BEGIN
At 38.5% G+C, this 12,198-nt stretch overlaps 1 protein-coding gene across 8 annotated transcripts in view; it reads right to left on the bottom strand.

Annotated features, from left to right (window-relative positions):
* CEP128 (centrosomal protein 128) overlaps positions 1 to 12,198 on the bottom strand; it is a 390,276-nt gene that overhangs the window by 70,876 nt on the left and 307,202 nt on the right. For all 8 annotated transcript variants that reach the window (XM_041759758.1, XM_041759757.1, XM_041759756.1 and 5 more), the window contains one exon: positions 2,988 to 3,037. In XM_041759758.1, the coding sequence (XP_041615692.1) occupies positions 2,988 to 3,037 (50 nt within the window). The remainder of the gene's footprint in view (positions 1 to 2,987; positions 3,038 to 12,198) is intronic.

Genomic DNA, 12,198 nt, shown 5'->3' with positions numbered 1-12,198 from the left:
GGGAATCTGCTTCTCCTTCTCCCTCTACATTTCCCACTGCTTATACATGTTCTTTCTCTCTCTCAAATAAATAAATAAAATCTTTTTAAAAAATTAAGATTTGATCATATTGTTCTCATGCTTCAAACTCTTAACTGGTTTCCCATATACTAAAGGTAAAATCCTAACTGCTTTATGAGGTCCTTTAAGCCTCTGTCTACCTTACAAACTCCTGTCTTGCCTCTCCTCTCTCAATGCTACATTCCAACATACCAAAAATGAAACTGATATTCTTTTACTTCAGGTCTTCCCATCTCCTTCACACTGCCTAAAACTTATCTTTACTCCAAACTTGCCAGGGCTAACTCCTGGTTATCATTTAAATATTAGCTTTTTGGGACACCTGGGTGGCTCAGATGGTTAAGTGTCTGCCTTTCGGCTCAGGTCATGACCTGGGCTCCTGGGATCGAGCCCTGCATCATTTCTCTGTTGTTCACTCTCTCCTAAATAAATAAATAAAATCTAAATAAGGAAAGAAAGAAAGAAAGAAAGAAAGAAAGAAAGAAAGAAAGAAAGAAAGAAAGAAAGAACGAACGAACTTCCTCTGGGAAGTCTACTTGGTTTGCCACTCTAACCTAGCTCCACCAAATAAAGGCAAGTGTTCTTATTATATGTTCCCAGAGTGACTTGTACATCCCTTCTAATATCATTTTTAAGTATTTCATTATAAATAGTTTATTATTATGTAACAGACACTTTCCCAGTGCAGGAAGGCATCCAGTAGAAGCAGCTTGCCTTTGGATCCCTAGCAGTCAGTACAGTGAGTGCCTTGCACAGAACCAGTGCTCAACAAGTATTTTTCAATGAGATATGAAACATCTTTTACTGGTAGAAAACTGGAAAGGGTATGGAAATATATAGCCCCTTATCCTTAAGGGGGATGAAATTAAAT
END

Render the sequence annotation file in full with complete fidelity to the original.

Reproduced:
At 38.5% G+C, this 12,198-nt stretch overlaps 1 protein-coding gene across 8 annotated transcripts in view; it reads right to left on the bottom strand.

Annotated features, from left to right (window-relative positions):
* CEP128 (centrosomal protein 128) overlaps positions 1 to 12,198 on the bottom strand; it is a 390,276-nt gene that overhangs the window by 70,876 nt on the left and 307,202 nt on the right. For all 8 annotated transcript variants that reach the window (XM_041759758.1, XM_041759757.1, XM_041759756.1 and 5 more), the window contains one exon: positions 2,988 to 3,037. In XM_041759758.1, the coding sequence (XP_041615692.1) occupies positions 2,988 to 3,037 (50 nt within the window). The remainder of the gene's footprint in view (positions 1 to 2,987; positions 3,038 to 12,198) is intronic.

Genomic DNA, 12,198 nt, shown 5'->3' with positions numbered 1-12,198 from the left:
GGGAATCTGCTTCTCCTTCTCCCTCTACATTTCCCACTGCTTATACATGTTCTTTCTCTCTCTCAAATAAATAAATAAAATCTTTTTAAAAAATTAAGATTTGATCATATTGTTCTCATGCTTCAAACTCTTAACTGGTTTCCCATATACTAAAGGTAAAATCCTAACTGCTTTATGAGGTCCTTTAAGCCTCTGTCTACCTTACAAACTCCTGTCTTGCCTCTCCTCTCTCAATGCTACATTCCAACATACCAAAAATGAAACTGATATTCTTTTACTTCAGGTCTTCCCATCTCCTTCACACTGCCTAAAACTTATCTTTACTCCAAACTTGCCAGGGCTAACTCCTGGTTATCATTTAAATATTAGCTTTTTGGGACACCTGGGTGGCTCAGATGGTTAAGTGTCTGCCTTTCGGCTCAGGTCATGACCTGGGCTCCTGGGATCGAGCCCTGCATCATTTCTCTGTTGTTCACTCTCTCCTAAATAAATAAATAAAATCTAAATAAGGAAAGAAAGAAAGAAAGAAAGAAAGAAAGAAAGAAAGAAAGAAAGAAAGAAAGAAAGAACGAACGAACTTCCTCTGGGAAGTCTACTTGGTTTGCCACTCTAACCTAGCTCCACCAAATAAAGGCAAGTGTTCTTATTATATGTTCCCAGAGTGACTTGTACATCCCTTCTAATATCATTTTTAAGTATTTCATTATAAATAGTTTATTATTATGTAACAGACACTTTCCCAGTGCAGGAAGGCATCCAGTAGAAGCAGCTTGCCTTTGGATCCCTAGCAGTCAGTACAGTGAGTGCCTTGCACAGAACCAGTGCTCAACAAGTATTTTTCAATGAGATATGAAACATCTTTTACTGGTAGAAAACTGGAAAGGGTATGGAAATATATAGCCCCTTATCCTTAAGGGGGATGAAATTAAAT